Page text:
Posts Tagged ‘Power’

Brzezinski in Canada, or how to keep the US number one in the world

Zbigniew Brzezinski is a long time foreign policy expert and advisor to the US government, former National Security Advisor to US president Jimmy Carter, and much listened to on the subject of maintaining the US as the leading global power, specifically by way of being the dominant player in key geographies of Asia and Europe.

He gave a talk on foreign policy in April. The talk was held in Canada, and touched on the subject of US geopolitical preeminence in the emerging multi-polar world.

In his famous book, The Grand Chessboard: American Primacy and its Geostrategic Imperatives, Brzezinski writes that “Unlike earlier empires, this vast and complex global system is not a hierarchical pyramid. Rather, America stands at the center of an interlocking universe, one in which power is exercised through continuous bargaining, dialogue, diffusion, and quest for formal consensus, even though that power originates ultimately from a single source, namely, Washington, D.C. And that is where the power game has to be played, and played according to America’s domestic rules.”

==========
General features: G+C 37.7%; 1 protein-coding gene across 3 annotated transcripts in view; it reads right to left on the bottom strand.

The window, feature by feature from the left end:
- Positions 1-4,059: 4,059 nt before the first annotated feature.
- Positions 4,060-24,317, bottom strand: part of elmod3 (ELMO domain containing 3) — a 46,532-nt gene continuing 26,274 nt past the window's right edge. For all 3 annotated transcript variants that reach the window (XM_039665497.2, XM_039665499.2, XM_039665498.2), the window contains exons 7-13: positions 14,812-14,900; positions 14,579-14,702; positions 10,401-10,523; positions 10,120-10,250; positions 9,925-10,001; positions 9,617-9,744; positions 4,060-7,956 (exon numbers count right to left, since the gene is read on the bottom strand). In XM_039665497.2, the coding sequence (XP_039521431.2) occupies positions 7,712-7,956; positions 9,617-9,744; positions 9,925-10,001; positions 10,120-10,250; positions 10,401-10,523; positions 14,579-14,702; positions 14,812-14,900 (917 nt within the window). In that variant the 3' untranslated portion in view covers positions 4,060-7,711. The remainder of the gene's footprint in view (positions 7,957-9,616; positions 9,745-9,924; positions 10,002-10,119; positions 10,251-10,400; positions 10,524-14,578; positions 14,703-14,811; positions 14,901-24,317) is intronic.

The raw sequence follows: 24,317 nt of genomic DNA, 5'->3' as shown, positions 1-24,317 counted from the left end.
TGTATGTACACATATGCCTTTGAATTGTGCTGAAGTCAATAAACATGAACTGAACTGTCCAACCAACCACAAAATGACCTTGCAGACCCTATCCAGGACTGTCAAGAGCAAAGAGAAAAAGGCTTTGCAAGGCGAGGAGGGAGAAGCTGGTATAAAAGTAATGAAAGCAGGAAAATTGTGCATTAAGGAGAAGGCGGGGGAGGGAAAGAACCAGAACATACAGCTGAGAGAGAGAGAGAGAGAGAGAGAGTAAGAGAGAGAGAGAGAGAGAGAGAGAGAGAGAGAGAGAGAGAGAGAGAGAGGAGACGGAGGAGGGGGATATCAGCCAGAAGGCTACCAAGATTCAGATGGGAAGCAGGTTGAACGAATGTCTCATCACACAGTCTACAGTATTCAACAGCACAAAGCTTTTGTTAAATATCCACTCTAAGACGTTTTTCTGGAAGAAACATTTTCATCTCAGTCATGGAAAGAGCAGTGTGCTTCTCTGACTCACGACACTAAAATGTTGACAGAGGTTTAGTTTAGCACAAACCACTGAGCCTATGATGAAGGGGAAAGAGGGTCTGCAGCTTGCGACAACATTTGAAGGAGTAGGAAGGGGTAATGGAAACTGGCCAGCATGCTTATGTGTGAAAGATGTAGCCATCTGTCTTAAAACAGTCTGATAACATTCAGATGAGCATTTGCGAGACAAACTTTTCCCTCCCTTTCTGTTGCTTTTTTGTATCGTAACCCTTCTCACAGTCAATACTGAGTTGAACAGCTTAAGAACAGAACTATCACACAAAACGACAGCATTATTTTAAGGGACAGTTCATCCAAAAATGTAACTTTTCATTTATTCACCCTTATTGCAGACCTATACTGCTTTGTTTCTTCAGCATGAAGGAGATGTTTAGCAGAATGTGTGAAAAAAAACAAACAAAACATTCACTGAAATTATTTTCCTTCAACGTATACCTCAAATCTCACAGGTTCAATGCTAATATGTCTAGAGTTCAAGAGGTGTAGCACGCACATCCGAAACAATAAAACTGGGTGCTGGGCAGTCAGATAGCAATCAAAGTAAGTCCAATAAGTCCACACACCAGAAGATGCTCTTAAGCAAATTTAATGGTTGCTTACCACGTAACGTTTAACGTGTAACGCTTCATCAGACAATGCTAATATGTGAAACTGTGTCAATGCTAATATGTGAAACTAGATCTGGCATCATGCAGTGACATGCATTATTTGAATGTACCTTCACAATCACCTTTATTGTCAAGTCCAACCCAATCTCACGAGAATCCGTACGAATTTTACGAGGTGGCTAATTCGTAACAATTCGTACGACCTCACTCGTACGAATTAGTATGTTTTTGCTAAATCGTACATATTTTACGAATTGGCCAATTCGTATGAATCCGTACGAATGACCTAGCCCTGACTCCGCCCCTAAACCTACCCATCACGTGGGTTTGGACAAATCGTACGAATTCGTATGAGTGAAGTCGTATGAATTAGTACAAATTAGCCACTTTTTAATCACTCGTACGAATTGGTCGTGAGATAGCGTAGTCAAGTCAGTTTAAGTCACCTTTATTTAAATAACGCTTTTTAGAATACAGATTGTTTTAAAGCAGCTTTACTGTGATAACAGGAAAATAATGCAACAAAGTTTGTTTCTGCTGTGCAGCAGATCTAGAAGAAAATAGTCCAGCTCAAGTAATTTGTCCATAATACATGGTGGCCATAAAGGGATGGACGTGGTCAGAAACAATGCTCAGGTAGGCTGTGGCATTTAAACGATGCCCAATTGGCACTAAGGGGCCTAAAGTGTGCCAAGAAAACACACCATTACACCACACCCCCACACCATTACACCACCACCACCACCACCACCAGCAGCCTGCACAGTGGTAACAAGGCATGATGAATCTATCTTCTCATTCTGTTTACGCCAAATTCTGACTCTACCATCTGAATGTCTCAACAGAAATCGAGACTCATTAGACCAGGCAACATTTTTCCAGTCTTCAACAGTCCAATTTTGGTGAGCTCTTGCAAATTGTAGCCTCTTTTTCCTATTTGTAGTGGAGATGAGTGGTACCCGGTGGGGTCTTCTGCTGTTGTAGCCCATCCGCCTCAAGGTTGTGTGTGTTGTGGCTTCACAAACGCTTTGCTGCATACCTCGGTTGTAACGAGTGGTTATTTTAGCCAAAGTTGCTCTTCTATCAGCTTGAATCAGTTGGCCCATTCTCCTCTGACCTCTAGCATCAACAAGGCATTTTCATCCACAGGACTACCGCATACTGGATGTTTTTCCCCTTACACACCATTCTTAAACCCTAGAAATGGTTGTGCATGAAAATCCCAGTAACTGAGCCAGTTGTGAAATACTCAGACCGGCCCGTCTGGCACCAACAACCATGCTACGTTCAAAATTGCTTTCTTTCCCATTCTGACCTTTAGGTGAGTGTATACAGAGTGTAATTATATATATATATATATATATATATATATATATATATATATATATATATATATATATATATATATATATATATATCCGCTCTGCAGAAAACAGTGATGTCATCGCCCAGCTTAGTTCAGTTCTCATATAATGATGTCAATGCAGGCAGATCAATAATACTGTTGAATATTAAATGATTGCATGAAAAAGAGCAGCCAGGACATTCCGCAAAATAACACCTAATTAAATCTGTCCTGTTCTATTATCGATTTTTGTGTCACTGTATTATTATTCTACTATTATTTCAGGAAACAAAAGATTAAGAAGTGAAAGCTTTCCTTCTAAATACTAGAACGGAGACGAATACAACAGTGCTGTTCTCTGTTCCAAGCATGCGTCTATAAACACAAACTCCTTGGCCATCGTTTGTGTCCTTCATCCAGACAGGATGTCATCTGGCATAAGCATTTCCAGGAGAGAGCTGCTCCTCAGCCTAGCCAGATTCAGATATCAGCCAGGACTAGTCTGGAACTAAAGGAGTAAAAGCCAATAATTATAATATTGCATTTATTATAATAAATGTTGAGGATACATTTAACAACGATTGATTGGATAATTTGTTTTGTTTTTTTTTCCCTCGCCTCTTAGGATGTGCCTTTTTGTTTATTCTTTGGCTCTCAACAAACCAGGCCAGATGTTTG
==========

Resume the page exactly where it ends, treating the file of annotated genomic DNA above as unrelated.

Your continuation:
Also from the same book: “[…] how America ‘manages’ Eurasia is critical. Eurasia is the globe’s largest continent and is geopolitically axial. A power that dominates Eurasia would control two of the world’s three most advanced  and economically productive regions[…] Eurasia is thus the chessboard on which the struggle for global primacy continues to be played.”

The video is made available by the Canadian International Council.